UK leads Europe in time spent online, new Ofcom reports reveals | #romancescams


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COVID-19 accelerated the UK’s shift to digital with adults spending an average of three hours 37 minutes online every day during 2020 – more than half an hour more than those in comparable countries in Europe, including Germany, France and Spain.

And in an unprecedented year, media regulator Ofcom said half the UK’s adult population watched online porn during the pandemic, with 20 million people viewing adult material in September last year.

Ofcom’s Online Nation report said because of the pandemic, communications, entertainment, culture, retail work and education all made a giant shift to online.

As high street shops closed, online shopping sales rose by 48% to almost £113 billion last year.

The biggest increase in sales came with online food and drink retail stores registering the biggest rise in sales – up by 82% year-on-year.

READ MORE: Scots splash £1600 extra online during lockdown amid ‘splurge spending’

Sales of household goods rose by 76% as many people, stuck at home during the various lockdowns, satisfied their growing interest in home improvements.

The purchasing power of youngsters also grew, helped along by digital pocket money apps and pre-paid debit cards.

Many people were glued to their phones in 2020, said Ofcom. Mobile apps cost people nearly £2.45bn with the majority going on dating app Tinder, along with Disney, YouTube and Netflix. The regulator said: “In September 2020, UK internet users spent nearly four times as much time on smartphones (an average of two hours 19 minutes a day) than they did on computers (37 minutes).

“With people at home for much of the year, online gaming saw a big increase in 2020. Nearly two-thirds (62%) of adults, and 92% of 16- to 24-year-olds, said they played games on an electronic device, and over half of all gamers agreed that gaming helped them get through lockdown.

“Games consoles and computers are widely used by young adults in particular, but smartphones are the most commonly used device across all age groups, and were used for gaming by 39% of all UK adults.”

Ofcom said TikTok grew rapidly from 3m adult visitors in September 2019 to 14m by March 2021, with the biggest increase in daily use among young adults – 18 to 24-year-olds more than doubled the time they spent on it, from 17mins to 38mins in September 2020.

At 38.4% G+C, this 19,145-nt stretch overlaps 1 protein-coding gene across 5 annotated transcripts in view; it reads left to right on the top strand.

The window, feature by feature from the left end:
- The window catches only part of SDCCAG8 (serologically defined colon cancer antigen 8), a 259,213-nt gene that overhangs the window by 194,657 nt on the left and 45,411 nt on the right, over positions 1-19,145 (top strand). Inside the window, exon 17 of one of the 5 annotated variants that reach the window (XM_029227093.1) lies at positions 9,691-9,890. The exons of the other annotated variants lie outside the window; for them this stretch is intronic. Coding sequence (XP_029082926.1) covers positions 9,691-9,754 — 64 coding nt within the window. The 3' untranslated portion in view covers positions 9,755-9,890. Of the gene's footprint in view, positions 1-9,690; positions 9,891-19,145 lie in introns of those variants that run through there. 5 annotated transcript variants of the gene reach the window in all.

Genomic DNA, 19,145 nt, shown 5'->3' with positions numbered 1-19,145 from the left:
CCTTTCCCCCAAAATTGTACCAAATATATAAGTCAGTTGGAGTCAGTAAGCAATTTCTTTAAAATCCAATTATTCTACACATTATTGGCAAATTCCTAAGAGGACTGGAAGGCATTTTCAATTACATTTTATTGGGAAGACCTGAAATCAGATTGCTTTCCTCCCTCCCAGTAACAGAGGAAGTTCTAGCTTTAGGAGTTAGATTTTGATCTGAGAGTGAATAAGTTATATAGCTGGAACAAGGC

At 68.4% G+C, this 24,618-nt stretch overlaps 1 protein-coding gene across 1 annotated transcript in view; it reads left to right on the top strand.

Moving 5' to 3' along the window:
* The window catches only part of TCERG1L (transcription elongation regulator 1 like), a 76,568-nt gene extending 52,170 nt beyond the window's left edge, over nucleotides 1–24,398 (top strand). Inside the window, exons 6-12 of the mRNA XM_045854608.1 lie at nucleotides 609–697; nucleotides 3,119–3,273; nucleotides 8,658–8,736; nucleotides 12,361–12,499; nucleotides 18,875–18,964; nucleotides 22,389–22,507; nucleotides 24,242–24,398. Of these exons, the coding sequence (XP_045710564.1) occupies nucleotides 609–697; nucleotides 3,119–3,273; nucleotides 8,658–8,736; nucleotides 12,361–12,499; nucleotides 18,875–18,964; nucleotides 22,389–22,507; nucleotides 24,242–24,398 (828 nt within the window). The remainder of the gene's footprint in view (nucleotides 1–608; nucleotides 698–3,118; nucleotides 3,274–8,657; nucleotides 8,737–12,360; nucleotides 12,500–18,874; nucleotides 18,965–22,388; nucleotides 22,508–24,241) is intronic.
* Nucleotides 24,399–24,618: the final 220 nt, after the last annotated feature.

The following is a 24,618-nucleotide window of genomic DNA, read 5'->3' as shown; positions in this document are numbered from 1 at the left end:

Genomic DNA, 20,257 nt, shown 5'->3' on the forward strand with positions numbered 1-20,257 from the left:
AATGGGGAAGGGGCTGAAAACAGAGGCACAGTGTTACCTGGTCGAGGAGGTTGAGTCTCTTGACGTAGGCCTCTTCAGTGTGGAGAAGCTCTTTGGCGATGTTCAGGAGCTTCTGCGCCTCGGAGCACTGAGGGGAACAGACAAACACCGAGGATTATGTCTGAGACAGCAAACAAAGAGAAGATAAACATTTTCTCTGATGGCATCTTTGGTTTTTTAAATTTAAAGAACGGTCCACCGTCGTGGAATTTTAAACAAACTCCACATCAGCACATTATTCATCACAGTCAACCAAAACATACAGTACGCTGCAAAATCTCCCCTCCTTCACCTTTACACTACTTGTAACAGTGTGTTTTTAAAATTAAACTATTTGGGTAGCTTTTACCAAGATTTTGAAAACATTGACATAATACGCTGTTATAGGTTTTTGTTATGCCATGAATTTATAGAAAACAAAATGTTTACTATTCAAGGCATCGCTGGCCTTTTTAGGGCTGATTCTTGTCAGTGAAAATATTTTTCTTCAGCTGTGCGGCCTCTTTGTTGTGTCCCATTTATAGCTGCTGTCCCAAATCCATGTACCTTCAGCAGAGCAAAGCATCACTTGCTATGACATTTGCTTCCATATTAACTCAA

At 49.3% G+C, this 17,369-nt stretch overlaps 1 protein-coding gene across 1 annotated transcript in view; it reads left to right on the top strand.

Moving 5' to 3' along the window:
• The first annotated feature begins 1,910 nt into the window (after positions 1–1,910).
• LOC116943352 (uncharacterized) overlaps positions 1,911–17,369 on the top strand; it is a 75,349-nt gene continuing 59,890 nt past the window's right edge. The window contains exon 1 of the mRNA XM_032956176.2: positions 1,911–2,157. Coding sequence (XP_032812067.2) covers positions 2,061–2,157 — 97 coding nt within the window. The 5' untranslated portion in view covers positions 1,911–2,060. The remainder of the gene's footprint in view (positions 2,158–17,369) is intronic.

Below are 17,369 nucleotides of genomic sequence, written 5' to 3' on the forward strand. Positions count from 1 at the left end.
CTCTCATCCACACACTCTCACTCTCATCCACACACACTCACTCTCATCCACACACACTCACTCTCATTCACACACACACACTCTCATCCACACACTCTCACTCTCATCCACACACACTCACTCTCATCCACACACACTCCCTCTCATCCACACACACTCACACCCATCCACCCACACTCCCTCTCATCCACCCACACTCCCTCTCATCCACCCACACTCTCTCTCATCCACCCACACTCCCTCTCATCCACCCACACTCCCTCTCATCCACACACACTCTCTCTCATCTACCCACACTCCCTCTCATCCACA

In the same age group, Tinder remained the most popular dating app with 11% visiting the site in September 2020, while adults between 45 and 54 preferred Plenty of Fish (POF).

However, the year saw an increase in romance scams across all dating sites, with money lost to fraudsters hitting £18.5m – a 12% rise.

Almost half (49%) of adults visited an adult website or app in September 2020, with a third of online adults visiting the largest, Pornhub. Nearly two-thirds of children were said to be using social media by the age of 11, but more than half of those aged between 12 and 15 reported having a negative experience online.

READ MORE: Tens of thousands of Scots to receive online training to improve job chances

Almost a third reported someone they did not know trying to befriend them online, while a significant minority said they had seen something scary or troubling, or content of a sexual nature that made them feel uncomfortable.

Nine in ten of those aged from eight to 15 said social media had helped them through the pandemic by keeping them connected to their friends.

Fake or misleading online news about coronavirus was reported by 46% of adults, but Ofcom said many social media and video platforms had acted to combat false information.

Actions taken included, “raising the profile of authoritative information sources, removing content that is false and flagging content that might be untrue”.

Ofcom’s group director of strategy and research, Yih-Choung Teh, said: “In an unprecedented year, we’ve seen a real acceleration in our migration to online services – which, for many people, have provided a lifeline in lockdown.

“This research is critical to keep pace with these changes in technology, economics and behaviour, as we prepare to take on new responsibilities for regulating online safety.”





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